Hating Liz Phair is fun, almost as fun as turning the pop-fashion tide away from M.I.A. by doubting her motives behind having a child with a wealthy man, or dissecting the ways Sarah McLachlan was stupid in her attempts to revive the Lilith Fair. This rough summer for feminist pop musicians doesn't strictly reflect sexism; often, women are the most vocal in expressing wrath toward role models who suddenly seem all too human. For Phair, who enjoyed a modest revival when ATO Records reissued her groundbreaking debut album, "Exile in Guyville," in 2008, being the object of others' effervescent scorn has become old hat: every album she made after that one sent more of her fans into attack mode. The fact she called this new one "Funstyle" -- as well as some of the music included in the package -- indicates that she now means to make this hating game her own.

It's a little sad that Phair has grown so defensive that she's included not one, but three joke songs in which she depicts herself as exactly the kind of desperate would-be Hollywood A-lister her former devotees fear she's become. (There's a fourth that makes fun of self-help gurus and the Starbucks-haunting moms who love them.) Dan Weiss at the Village Voice music blog mentions Frank Zappa in reference to these cuts, and he's right, though I hear more Laurie Anderson: the voice manipulation, the self-parodic white-girl funkiness, and, most of all, the lovingly self-mocking superego that floats over all of it suggests that Phair, like Anderson, knows she's part of the very systems she mocks.

I thought of another longtime master of satire while listening to Phair's funny stuff: Dr. Demento, the great radio clown who recently ended his long run on the airwaves. Her broad, homemade humor attains a kind of warmth that counteracts the bitterness beneath it.Her earthiness, always one of her best qualities, shines through on these tracks. Yes, they're unexpected, but they're totally accessible.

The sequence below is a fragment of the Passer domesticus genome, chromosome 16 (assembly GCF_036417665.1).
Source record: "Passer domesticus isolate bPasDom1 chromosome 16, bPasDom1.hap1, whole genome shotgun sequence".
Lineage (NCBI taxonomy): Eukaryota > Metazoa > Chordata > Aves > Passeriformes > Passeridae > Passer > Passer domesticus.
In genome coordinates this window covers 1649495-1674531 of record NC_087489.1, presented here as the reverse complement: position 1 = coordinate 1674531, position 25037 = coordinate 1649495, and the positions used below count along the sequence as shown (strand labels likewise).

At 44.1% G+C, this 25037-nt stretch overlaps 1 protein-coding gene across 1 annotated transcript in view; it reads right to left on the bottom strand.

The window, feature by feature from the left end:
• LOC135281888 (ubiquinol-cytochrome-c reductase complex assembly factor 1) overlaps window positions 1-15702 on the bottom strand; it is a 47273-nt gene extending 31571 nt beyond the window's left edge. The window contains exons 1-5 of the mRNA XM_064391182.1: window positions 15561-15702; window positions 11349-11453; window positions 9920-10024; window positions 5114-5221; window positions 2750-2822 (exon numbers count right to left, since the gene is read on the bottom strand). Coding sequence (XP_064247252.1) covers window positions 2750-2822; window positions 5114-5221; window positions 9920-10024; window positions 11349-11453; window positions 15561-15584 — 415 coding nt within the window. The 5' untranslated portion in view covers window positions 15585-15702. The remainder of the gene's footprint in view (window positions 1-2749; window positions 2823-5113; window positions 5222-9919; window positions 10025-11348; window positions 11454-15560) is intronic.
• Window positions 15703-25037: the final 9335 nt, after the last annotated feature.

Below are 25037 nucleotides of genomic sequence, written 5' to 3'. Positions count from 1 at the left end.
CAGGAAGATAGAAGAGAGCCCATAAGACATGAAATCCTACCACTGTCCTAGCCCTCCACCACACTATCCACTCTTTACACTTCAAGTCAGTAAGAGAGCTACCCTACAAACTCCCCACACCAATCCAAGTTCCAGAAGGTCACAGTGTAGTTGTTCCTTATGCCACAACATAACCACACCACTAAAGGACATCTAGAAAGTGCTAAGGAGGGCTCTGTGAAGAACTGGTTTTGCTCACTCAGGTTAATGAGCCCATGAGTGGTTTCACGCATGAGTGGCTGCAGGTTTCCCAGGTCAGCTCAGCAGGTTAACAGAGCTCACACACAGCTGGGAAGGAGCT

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Liz Phair's second career: novelist?


We caught up with Liz Phair earlier this week after the second show of her sold-out performance of "Exile in Guyville" at the Troubadour (read Ann Powers' take on Phair's re-issue of "Exile" here), and asked her to confirm a sneaking suspicion we had that she might be writing something other than songs these days.   

"I thought to myself, what can I do better than other people?" she postulated post-encore from the side of the stage after greeting friends and fans. "I'm not the best singer," she demurred, adding that "I'm not the best songwriter, either. But I do tell stories well."

Phair's publicist confirmed Tuesday that the Connecticut-born singer has a literary agent, but Phair, currently a South Bay resident, was adamant on Monday that nothing is currently in the works, so don't expect to see anything at your local Barnes & Noble just yet. The songstress did say that she was not interested in pursuing a memoir, a la Juliana Hatfield's just-released offering "When I Grow Up" or Chris Connelly's "Concrete, Bulletproof, Invisible and Fried," but rather, a work of fiction.

Phair, who penned a book review of Dean Wareham's "Black Postcards: A Rock & Roll Romance" earlier this year for the New York Times, clearly has a talent for sketching out characters (listening to "Exile in Guyville" is akin to reading a novel, with memorable dialogue and a richly drawn cast), and it's not a huge stretch to imagine her writing a contemporary novel. Maybe we'll see Phair's literary debut in the fourth quarter of 2010?

-- Charlie Amter

Photo by Brendan Hoffman/Getty Images